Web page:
A diagnosis of Alzheimer’s disease is currently dependent on an individual’s medical history, genetic risk factors, and performance on tests that measure memory, language, and reasoning impairments.
In a new review published in the journal Neuron, however, researchers suggest that navigational impairments such as how we sense our location and surroundings and give and follow directions, may be among the earliest signs of Alzheimer’s disease and could even lead to early diagnosis.
Unfortunately, age-related declines in navigational ability in both healthy individuals and in those with dementia have been understudied compared to aging’s effects on memory and learning.
“In humans, navigation is much more cumbersome to research than learning or memory,” said Dr. Thomas Wolbers, a neuroscientist specializing in aging and cognition at the German Center for Neurodegenerative Diseases.
“But it has such a dramatic impact on everyday life, and the key structures of the ‘navigational network’ in the brain are very sensitive to both ordinary healthy aging and pathological factors.”
Healthy older individuals, for example, strongly prefer to map objects and landmarks relative to their body position (an egocentric strategy) rather than in relation to external objects such as global landmarks or boundaries (an allocentric strategy).
This strategic bias makes it much more difficult for them to learn the spatial layout of an environment and can thus reduce their mobility, a worrisome sign in younger people.
Navigational testing is currently being held back by a couple of obstacles: The first is the lack of standard tests for navigational tasks and population norms with which to evaluate results. But more-affordable and portable virtual reality technology is in the works.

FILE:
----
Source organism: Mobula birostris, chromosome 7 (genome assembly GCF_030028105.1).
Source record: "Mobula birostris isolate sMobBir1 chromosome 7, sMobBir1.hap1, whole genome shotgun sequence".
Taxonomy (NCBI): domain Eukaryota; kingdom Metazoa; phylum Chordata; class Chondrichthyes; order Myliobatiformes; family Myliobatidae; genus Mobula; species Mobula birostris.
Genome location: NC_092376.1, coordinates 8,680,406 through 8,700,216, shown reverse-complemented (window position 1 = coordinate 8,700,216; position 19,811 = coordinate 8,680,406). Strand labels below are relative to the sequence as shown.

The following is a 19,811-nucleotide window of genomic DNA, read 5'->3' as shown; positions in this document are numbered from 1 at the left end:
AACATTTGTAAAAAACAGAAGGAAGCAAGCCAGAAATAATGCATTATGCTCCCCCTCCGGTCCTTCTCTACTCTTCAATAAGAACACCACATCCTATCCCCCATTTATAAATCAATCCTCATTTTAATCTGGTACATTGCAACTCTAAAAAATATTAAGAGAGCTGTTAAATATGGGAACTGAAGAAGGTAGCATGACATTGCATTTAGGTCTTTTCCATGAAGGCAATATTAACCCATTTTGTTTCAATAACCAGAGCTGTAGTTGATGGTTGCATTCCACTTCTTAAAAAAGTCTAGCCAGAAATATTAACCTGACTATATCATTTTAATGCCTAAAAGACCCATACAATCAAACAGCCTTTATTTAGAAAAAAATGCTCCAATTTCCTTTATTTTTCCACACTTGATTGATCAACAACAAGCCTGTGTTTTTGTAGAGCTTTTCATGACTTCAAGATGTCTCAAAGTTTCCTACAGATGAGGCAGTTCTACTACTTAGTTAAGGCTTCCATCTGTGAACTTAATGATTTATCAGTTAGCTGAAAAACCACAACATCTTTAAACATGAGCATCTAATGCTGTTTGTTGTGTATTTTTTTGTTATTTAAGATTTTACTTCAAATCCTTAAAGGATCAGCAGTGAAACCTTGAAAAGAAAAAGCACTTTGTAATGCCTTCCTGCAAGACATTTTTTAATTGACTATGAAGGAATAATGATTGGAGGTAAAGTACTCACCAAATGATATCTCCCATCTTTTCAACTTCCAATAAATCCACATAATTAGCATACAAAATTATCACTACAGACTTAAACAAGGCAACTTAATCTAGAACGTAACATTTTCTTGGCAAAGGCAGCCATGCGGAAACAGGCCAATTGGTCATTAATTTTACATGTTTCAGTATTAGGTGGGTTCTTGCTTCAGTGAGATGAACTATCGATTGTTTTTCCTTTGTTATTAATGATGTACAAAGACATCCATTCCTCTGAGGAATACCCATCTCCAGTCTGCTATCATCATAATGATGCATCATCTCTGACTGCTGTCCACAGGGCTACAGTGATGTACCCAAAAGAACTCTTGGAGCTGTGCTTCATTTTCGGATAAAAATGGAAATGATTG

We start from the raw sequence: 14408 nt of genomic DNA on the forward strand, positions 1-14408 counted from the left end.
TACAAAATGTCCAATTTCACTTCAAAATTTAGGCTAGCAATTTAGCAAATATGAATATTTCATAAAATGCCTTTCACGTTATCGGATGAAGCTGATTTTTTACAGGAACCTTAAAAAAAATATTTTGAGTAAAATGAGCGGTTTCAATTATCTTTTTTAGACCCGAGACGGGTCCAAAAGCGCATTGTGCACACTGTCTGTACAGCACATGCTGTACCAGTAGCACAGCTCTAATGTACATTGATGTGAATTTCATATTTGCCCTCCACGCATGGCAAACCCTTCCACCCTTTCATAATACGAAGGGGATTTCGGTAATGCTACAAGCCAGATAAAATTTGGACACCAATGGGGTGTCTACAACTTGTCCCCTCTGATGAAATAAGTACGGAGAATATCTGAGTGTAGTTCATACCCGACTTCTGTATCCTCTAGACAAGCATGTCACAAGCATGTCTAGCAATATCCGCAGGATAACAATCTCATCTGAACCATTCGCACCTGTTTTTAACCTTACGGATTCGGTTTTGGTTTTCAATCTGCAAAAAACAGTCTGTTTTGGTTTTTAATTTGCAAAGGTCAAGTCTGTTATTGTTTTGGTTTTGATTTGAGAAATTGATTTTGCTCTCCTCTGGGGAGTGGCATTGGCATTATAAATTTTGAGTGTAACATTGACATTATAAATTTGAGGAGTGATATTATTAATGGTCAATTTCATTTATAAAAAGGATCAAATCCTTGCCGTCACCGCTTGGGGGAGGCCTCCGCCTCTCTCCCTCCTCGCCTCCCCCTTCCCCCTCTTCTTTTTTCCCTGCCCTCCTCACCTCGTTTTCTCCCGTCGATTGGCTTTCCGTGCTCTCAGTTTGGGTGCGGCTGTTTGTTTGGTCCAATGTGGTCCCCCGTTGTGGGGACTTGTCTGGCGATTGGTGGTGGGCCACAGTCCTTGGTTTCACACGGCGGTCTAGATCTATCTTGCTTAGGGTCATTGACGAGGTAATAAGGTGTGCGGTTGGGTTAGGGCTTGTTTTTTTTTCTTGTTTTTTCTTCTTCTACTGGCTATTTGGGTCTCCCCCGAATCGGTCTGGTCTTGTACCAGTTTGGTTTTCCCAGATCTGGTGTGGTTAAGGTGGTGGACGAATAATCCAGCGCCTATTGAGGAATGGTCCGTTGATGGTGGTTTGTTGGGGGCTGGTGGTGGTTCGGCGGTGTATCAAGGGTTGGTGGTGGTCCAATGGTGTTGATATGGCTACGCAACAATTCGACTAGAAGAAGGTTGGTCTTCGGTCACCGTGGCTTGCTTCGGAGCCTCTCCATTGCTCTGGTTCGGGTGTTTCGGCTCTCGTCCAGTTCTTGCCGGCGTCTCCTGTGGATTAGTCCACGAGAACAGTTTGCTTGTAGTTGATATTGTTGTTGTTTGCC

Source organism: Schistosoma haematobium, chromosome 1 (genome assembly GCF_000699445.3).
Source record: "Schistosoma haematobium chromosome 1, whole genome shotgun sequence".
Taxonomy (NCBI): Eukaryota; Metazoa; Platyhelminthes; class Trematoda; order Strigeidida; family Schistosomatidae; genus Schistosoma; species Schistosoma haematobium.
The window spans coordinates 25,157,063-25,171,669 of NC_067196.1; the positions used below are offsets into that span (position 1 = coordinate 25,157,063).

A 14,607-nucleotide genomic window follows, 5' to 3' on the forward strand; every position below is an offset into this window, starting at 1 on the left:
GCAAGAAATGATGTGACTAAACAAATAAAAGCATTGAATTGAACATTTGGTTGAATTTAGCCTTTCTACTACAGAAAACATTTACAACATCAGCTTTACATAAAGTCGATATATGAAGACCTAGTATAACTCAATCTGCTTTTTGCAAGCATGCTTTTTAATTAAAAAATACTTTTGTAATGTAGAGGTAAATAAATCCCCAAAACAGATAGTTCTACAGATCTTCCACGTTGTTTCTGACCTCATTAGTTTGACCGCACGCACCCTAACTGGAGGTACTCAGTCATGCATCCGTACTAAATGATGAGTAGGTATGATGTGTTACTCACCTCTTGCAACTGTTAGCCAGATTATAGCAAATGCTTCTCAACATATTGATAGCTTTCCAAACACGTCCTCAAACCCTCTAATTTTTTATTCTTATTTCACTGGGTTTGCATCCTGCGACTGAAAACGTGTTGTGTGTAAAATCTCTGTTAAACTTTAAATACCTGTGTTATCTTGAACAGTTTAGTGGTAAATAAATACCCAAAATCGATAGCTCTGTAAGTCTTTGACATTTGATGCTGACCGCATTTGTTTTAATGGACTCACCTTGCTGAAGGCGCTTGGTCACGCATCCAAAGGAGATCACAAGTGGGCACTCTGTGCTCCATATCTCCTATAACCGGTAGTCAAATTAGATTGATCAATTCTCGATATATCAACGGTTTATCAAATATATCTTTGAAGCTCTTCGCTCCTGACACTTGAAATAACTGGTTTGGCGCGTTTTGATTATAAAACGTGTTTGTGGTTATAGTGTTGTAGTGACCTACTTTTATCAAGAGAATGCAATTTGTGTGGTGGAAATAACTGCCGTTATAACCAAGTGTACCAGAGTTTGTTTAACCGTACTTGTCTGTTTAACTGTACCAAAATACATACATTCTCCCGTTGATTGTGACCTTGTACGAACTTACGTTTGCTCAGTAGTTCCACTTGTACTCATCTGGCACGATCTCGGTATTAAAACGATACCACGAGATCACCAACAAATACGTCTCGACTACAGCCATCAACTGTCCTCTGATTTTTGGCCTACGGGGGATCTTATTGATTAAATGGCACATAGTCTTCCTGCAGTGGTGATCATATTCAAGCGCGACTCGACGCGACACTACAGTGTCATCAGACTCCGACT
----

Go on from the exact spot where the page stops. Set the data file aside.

For example, study co-author Dr. Jan Wiener at Bournemouth University in the UK is one of the scientists behind the mobile app Sea Hero Quest, a game designed to collect population data on navigation decisions for dementia research.
The second obstacle is that navigational abilities vary widely from person to person, more so than for memory or other cognitive functions, Wolbers said. An effective diagnostic tool might need to be long-term and longitudinal, tracking an individual’s navigational skills at different points in time and looking for signs of early or accelerated decline.
“We need longitudinal human data to be able to definitively say whether a change in navigational function can be used to predict whether Alzheimer’s or any other neurodegenerative disease will develop later on,” Wolbers said.
“It can take up to 10 years after the onset of Alzheimer’s for someone to show abnormal results on the standard cognitive tests that are available today, and that’s 10 years that you’ve lost for treating it, should an effective therapy come along down the road,” he said. “This is where navigation-based diagnostics could contribute, by reducing that window.”
Once these obstacles have been overcome, the researchers conclude that a battery of navigational tests equivalent to those used for memory and learning will be possible. For now, Wolbers suggests that people train and use the navigational skills hardwired into their brains, especially in an age of GPS technology.
“There is growing evidence that if you rely too much on that technology it can have a detrimental effect on your navigational ability and in the long term may even be a risk to develop pathological conditions,” Wobers said.
Source: Cell Press